Antelope Canyon to Zion National Park Road Trip

A road trip from Antelope Canyon to Zion National Park is an unforgettable adventure through the stunning landscapes of the American Southwest. This journey takes you from the iconic slot canyons of Antelope Canyon to the majestic beauty of Zion National Park. As you travel the scenic highways, you’ll experience the diverse natural wonders the area is renowned for. These wonders range from towering red rock cliffs to serene desert vistas. Whether you’re a seasoned road tripper or about to embark on your first adventure, the road trip from Antelope Canyon to Zion National Park promises unforgettable sights, thrilling desert experiences, and a profound connection with the remarkable beauty of the area. So, buckle up, embrace the spirit of exploration, and prepare yourself for an extraordinary journey.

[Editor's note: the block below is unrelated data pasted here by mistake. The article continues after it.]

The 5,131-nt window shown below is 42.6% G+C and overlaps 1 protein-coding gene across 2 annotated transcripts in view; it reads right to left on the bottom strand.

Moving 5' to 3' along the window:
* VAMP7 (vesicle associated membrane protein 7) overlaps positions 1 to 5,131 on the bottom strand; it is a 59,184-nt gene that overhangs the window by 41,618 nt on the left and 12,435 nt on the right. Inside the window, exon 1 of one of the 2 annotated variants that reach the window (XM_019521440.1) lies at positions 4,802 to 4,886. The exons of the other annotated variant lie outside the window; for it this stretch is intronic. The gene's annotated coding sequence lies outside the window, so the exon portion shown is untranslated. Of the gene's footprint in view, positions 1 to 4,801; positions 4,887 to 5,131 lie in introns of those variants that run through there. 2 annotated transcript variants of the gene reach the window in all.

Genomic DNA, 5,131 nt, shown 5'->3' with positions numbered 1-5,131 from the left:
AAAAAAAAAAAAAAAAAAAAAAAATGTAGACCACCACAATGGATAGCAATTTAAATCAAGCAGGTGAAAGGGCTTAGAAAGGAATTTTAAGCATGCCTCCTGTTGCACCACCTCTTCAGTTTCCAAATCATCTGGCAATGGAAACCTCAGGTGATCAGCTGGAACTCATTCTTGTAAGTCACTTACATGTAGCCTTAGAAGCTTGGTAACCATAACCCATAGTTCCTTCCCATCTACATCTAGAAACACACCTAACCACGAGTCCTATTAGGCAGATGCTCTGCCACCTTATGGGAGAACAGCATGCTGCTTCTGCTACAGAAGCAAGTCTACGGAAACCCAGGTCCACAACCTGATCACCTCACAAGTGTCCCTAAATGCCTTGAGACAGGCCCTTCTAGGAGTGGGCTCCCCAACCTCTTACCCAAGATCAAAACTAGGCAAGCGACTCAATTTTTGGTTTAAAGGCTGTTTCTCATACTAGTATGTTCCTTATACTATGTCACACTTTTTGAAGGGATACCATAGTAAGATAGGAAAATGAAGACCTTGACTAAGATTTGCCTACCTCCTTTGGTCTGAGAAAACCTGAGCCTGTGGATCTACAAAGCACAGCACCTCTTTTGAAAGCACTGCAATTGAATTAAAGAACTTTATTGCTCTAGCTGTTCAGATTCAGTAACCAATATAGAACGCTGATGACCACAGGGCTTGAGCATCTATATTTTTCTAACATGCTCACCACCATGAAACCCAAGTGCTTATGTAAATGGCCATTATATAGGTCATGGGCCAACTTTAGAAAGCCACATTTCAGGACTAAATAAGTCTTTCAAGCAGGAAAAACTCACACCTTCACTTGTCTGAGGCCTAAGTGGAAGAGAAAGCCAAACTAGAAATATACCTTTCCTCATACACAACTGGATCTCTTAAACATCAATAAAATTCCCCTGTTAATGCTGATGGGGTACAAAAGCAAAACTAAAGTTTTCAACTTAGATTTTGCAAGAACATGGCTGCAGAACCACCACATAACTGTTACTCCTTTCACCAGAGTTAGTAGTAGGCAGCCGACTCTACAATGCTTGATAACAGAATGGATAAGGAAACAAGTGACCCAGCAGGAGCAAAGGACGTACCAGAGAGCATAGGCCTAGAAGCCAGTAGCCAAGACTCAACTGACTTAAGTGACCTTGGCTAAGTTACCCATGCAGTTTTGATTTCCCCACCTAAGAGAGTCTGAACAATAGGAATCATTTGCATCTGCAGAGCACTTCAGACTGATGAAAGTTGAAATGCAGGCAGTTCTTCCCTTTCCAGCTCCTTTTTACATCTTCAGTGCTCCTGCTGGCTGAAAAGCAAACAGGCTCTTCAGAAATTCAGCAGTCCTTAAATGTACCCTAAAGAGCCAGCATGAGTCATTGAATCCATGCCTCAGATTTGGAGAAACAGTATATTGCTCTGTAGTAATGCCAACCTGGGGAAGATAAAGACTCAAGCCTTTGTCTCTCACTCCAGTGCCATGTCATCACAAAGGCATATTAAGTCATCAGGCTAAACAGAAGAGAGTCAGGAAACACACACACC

How far is it Between Antelope Canyon and Zion National Park?

The distance between Antelope Canyon and Zion National Park is approximately 123 miles via US-89, the most direct route. The driving time can vary depending on traffic, road conditions, and the route you choose to take. However, it typically takes only 2 hours and 30 minutes to drive non-stop from Antelope Canyon to Zion National Park. There’s a huge amount to see on the way, so you should plan for a lot of additional time for breaks, sightseeing, and enjoying the scenic routes along the way.

The spectacular rainbow coloured slot canyons at Antelope Canyon